For my birthday I gave myself a HarperCollins Study Bible. It’s quite a tome of scholarly commentary running alongside the text of the Old and New Testaments. Yet I don’t actually enjoy reading the Bible; after about 16 years of intense grappling, I found the whole thing to be tiring, disjointed, and just downright difficult to grasp. Despite this, I’ve bought this thing, a book that is either highly revered or detested, considered to be either the Word of God or just another ancient religious text. So why am I choosing to torture myself in the confusing and sublime text of Christian scripture?
For me, the purpose is to unravel the text in the light of contemporary Christian and religious experience. I do this from a critical and skeptical viewpoint, taking nothing for granted. Doubt is probably the most beneficial tool here, for it seeks not merely an alternative understanding, but rather an understanding that is shaped by how I perceive and experience the world. This really puts me at odds with many Christians, who perceive that we must approach the Bible from a viewpoint of faith. It is only by faith, they say, that we can truly understand the words of scripture. By faith, we can hear the voice of God speaking through the words and directly to our heart.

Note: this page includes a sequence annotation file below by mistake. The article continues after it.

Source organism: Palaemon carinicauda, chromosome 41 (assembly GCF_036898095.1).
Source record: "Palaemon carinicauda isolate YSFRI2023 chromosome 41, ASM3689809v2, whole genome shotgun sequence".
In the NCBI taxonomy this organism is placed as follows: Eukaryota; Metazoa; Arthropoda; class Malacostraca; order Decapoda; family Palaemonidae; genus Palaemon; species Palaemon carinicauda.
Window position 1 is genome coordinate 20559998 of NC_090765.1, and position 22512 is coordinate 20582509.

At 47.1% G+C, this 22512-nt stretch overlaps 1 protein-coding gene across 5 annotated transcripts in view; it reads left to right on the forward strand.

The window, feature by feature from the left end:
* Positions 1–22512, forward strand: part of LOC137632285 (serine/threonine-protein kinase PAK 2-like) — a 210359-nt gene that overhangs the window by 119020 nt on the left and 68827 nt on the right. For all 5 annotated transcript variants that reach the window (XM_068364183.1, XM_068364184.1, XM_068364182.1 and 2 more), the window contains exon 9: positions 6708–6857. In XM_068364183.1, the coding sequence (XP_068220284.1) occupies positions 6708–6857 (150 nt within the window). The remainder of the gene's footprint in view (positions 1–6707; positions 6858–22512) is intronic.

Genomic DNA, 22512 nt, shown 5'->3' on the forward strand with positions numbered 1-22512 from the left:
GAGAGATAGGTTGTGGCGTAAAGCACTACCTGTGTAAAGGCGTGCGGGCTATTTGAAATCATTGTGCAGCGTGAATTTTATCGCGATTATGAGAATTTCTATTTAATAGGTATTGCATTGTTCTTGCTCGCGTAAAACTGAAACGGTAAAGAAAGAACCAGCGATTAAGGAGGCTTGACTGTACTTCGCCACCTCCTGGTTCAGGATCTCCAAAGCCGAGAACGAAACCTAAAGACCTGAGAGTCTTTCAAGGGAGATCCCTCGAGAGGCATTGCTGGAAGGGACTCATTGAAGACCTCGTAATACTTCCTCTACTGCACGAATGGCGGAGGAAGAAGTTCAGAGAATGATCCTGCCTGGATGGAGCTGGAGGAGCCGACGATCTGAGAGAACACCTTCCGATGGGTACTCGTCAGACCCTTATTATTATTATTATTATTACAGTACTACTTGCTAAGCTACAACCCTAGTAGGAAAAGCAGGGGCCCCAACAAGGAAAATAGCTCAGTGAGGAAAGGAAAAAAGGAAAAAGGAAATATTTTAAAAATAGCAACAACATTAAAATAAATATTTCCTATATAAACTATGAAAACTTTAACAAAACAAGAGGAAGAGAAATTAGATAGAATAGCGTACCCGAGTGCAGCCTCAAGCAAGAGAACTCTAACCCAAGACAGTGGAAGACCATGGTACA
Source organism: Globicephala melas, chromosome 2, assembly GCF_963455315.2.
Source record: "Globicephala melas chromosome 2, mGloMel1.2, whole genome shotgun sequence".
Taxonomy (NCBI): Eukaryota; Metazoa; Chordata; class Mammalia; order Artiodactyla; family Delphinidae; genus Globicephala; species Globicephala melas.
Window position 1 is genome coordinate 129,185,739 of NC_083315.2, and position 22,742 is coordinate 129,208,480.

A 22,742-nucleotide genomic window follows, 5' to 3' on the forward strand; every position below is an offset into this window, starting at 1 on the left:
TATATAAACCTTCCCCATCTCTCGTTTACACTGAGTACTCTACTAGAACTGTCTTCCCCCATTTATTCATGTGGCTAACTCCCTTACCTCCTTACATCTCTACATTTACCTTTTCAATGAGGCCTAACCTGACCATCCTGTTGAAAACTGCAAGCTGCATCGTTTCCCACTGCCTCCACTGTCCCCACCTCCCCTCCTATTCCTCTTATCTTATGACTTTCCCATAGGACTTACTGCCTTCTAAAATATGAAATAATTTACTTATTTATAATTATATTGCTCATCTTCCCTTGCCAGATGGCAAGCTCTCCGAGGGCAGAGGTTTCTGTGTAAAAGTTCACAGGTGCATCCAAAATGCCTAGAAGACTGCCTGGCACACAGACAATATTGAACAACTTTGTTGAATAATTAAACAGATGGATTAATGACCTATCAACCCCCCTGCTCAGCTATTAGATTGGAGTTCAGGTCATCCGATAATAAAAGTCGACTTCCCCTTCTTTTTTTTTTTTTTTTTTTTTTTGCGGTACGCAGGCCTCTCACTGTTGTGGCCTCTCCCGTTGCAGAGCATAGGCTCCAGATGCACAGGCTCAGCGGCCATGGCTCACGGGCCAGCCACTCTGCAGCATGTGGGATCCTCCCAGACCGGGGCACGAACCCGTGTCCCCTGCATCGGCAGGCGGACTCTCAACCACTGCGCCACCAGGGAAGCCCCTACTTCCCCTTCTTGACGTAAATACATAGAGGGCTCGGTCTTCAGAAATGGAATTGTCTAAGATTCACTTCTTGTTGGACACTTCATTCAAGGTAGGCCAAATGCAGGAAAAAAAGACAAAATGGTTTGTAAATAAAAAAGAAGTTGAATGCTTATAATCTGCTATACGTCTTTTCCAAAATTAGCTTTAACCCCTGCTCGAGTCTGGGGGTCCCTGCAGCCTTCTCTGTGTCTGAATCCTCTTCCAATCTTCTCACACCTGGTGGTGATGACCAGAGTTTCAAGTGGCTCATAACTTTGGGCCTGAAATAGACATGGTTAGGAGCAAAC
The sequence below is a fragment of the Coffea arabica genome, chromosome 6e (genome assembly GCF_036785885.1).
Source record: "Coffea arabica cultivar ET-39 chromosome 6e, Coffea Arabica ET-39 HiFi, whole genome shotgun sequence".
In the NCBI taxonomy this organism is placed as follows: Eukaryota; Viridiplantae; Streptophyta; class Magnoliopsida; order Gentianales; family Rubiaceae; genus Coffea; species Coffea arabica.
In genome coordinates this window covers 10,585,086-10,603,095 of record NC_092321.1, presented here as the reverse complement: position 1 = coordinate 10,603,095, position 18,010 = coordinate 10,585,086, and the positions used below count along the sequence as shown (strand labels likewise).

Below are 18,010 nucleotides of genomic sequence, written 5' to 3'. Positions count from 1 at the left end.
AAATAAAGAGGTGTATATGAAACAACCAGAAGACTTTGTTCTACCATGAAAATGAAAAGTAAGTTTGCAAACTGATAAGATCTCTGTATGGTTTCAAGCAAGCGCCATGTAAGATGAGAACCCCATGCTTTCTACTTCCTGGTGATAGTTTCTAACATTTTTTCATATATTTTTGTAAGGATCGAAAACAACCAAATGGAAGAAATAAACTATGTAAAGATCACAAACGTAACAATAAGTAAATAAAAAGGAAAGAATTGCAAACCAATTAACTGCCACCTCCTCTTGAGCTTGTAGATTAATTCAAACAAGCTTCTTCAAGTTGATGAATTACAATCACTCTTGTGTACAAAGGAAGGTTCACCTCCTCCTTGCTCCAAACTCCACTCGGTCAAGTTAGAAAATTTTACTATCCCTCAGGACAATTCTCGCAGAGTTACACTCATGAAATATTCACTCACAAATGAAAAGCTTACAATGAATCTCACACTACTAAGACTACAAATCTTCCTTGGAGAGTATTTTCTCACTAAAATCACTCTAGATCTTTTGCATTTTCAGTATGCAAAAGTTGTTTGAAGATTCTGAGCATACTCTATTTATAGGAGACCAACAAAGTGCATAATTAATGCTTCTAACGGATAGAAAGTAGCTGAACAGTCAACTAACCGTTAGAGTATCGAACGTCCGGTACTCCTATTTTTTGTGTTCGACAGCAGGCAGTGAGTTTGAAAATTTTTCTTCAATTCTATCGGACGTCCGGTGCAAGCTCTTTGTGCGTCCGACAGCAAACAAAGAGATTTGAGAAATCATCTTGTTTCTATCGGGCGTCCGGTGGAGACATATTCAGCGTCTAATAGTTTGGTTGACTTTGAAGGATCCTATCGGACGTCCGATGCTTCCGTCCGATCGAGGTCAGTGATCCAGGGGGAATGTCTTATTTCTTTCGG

It is that notion of faith that we must apply doubt first of all. For if God truly did speak through the words of the Bible to his faithful, why then do we have such multiplicity of interpretation?…
Taking a cultural perspective to belief is a useful exercise. For me, it means that I am no longer bound to particulars. What matters now is the context in which experience arises.
Not too long ago, I would read the Bible as if it were God’s Word to me now, as if God were speaking to me through the text. In fact, that was the primary way I could know God and maintain the sense of relationship. I came to speak of and relate to God as one would a person, obviously through the creative use of imagination. This God-sense began at a youth concert, where I was so emotionally moved by the sermon that I experienced a shift in my focus. It was that ‘born again’ conversion experience that so many talk about. Thus began many years of my life as a devoted follower of Christ.
Fast-forward many years into the future, and I am listening to an interview with Emerging Church leader Brian McLaren discussing the metaphorical nature of hell. It was my first exposure to the idea of universal salvation. Suddenly, an entirely different paradigm came rushing in to shatter the foundation of my faith. If the message of the gospel as proclaimed within evangelical churches is that Christ saved me from hell, and hell is not real, what is left of the gospel? I felt disillusioned and immediately stopped attending church, whilst beginning to explore the alternative approaches to scripture. Over time, a lack of exposure to evangelical Christian church services and a range of books and podcasts would blast away any remaining hope that I had in a literal view of the Bible…